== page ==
Only DC would find the #snapchallenge to be anything BUT a snap.

I happen to do the grocery shopping for my family of four; and I would not find a weekly food budget of $126 to be impossibly challenging… if I did the following things*:

  • No name brands.
  • No sugary carbonated drinks.
  • No treats.
  • Only buy vegetables in unprocessed form.
  • Cheap cuts of meats and lots of stews.  As in, “brown the meat, and simmer it in the broth for a few hours, and add the cut up vegetables.”
  • Plan for considerable leftovers. Which have to be eaten, not stored in the fridge and then thrown out.
  • Generally accept the fact that you will be cooking, not warming up and defrosting and microwaving things.
  • Generally accept the fact that you have to pay attention to your food situation, and not shrug it off.

We used to teach this sort of thing in school: it was called ‘home economics,’ and while it was already heavily watered down by the time I was in grammar school you could still see the echoes of what it must have once been.

By the way, and for the record: my ire is exclusively designated for clueless Democratic politicians who don’t understand why they’re incapable of putting together a simple shopping list budget.  I grew up with money being tight and food choices being limited, myself; it sucks, and it’s easier to shake a finger at the people stuck in the hole than it is to pull yourself out of the hole.  Particularly when there’s a bureaucrat or six who are actively trying to shove you right back down into it.  But you know me: squishy soft about such things.

Moe Lane

*I don’t, because we’re making enough money to eat as we like, within reason.  But I could come close to hitting that number simply by religiously avoiding impulse buys.

22 thoughts on “Only DC would find the #snapchallenge to be anything BUT a snap.”

  1. Turning 29 here in a couple weeks. Stuck living with my parents in the house they moved into when THEY turned 29. My wife and I are living on $40/week for groceries (Praise Aldi). The idea that a “supplemental” food program that provides over $100+/week would somehow not be enough for people is enraging.

    Learn to budget. Lose your entitlement mentality. Practice thrift. Hustle (as in working, not scamming).

  2. A family of four can eat pretty well on $125/wk as long as you’re careful and especially if you mind your coupons. I’m head of a family of four myself. The trick to avoiding impulse buys is to grocery shop right after lunch, when you’re full. Swing by the fast food place across from the grocery store, it’ll save you more money than you spend on the fast food.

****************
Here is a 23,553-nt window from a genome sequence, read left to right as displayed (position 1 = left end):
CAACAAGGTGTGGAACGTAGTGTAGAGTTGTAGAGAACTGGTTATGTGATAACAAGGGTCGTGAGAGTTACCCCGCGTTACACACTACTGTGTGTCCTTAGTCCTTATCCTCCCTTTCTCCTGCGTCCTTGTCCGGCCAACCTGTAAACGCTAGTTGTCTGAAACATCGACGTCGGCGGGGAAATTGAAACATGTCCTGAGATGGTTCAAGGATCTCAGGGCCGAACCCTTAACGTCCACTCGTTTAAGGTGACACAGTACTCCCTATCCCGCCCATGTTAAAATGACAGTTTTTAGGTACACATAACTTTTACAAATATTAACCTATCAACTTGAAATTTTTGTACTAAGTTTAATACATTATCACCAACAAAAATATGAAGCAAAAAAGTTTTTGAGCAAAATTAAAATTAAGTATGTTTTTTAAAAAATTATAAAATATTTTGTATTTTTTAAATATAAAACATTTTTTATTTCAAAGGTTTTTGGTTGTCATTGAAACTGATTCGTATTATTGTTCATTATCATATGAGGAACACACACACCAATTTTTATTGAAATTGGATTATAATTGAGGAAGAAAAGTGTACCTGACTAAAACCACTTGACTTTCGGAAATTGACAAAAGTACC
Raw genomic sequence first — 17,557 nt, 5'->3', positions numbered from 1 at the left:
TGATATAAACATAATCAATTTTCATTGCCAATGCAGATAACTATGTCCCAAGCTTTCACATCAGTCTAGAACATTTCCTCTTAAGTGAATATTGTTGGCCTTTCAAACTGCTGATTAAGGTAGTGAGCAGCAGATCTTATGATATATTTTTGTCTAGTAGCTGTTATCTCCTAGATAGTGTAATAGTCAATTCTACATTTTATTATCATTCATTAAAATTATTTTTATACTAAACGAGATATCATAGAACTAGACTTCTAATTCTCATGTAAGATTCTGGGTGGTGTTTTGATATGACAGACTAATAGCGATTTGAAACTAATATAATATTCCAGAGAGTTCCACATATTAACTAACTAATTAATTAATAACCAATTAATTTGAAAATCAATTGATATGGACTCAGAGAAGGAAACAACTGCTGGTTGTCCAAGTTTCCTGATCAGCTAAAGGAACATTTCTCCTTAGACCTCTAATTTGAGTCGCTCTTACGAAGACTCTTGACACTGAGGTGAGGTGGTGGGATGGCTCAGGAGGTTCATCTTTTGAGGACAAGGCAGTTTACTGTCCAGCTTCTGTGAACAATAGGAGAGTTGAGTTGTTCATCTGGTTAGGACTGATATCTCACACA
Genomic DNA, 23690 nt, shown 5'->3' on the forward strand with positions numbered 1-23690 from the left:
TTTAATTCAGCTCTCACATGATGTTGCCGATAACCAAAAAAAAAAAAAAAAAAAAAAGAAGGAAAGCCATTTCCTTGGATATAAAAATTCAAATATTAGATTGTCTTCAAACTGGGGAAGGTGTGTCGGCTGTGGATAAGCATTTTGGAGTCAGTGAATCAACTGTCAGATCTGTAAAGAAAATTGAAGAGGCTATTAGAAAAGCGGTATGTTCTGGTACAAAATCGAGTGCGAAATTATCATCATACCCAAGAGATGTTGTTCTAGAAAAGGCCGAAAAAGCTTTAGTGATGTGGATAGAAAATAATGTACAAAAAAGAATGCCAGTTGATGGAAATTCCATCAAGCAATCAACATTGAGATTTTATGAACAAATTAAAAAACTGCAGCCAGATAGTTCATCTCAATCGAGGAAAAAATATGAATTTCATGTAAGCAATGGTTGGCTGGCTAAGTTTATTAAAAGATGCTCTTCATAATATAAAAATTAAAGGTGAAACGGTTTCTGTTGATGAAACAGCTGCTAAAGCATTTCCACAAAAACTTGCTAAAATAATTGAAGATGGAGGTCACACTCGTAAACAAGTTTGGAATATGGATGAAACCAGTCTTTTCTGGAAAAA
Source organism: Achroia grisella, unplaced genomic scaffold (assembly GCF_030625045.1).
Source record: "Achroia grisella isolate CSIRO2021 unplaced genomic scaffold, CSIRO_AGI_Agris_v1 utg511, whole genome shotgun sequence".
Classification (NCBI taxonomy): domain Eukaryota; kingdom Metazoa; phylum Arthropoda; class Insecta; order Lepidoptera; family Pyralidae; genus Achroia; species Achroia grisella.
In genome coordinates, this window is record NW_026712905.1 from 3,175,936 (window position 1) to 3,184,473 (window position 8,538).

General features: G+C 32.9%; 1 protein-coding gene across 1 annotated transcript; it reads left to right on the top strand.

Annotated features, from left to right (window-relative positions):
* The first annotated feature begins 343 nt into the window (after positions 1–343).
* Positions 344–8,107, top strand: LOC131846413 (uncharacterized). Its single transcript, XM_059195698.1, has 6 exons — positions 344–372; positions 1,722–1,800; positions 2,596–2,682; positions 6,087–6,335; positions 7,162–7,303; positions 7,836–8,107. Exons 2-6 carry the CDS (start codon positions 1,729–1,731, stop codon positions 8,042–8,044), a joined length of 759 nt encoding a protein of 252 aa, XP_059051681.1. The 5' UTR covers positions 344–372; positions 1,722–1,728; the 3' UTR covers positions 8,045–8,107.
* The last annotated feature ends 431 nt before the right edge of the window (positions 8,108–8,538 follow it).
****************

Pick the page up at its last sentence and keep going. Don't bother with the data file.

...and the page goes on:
3. Most people don’t think, period. I was just picking Mulberries from the tree in the backyard that the birds planted (best guess I didn’t). I have a wild raspberry patch, a wild blackberry area (they don’t grow in patches but in bushes), a strawberry patch, a Bing Cherry tree, 2 plum trees, a pear tree, an apple tree and a peach tree. Also several Red Oaks. I’ve eaten dandelions and yellow clover since I was a kid. My wife complains that I’ll try eating anything, not true I know what Not to eat. But there is a lot of food growing in the world we’re just not used to eating most of it. Oh I forgot the Currant Bush but then I just planted that this year.

  4. My parents grew a lot of food. Strawberries, tomatoes, carrots, peas, green beans, corn, potatoes, pumpkins, all from one plot of land along the back fence. I didn’t appreciate the vegetables as a kid, but that’s because I’ve never liked vegetables.

  5. I’ve got a few food allergies to contend with that make things .. interesting.
    No bread at all, no corn or wheat, and soy sparingly, but .. yeah. Going with more veggies and eggs and cheaper stew cuts, I could do that.

  6. $126 a week would be a luxury. Right now our family is three, but it will be four soon enough. I can buy fruits and veggies, decent meat, snacks, lunch items, and occasional fun items for under $100 a week. I don’t see it costing too much more in the near future with the additional family member. Most of the challenge is finding deals and knowing where to shop. I have a market near me that has amazing prices on produce, and that constitutes most of what I buy. They also have a great deli counter with good prices, much cheaper than prepackaged items. There is also a lot of meal planning in advance. It’s not hard, but you do have to actually pay attention. Is this not something that is done? It’s called “living within your means”, which I’m told by my dad is an American value. At least it was…

  7. I was talking to the spousal unit about the SNAP challenge. I gave her the quick breakdown and the amount of money we would have to work with.
    I’ll spare you her comments when she read what these idiot political animals were buying with the money.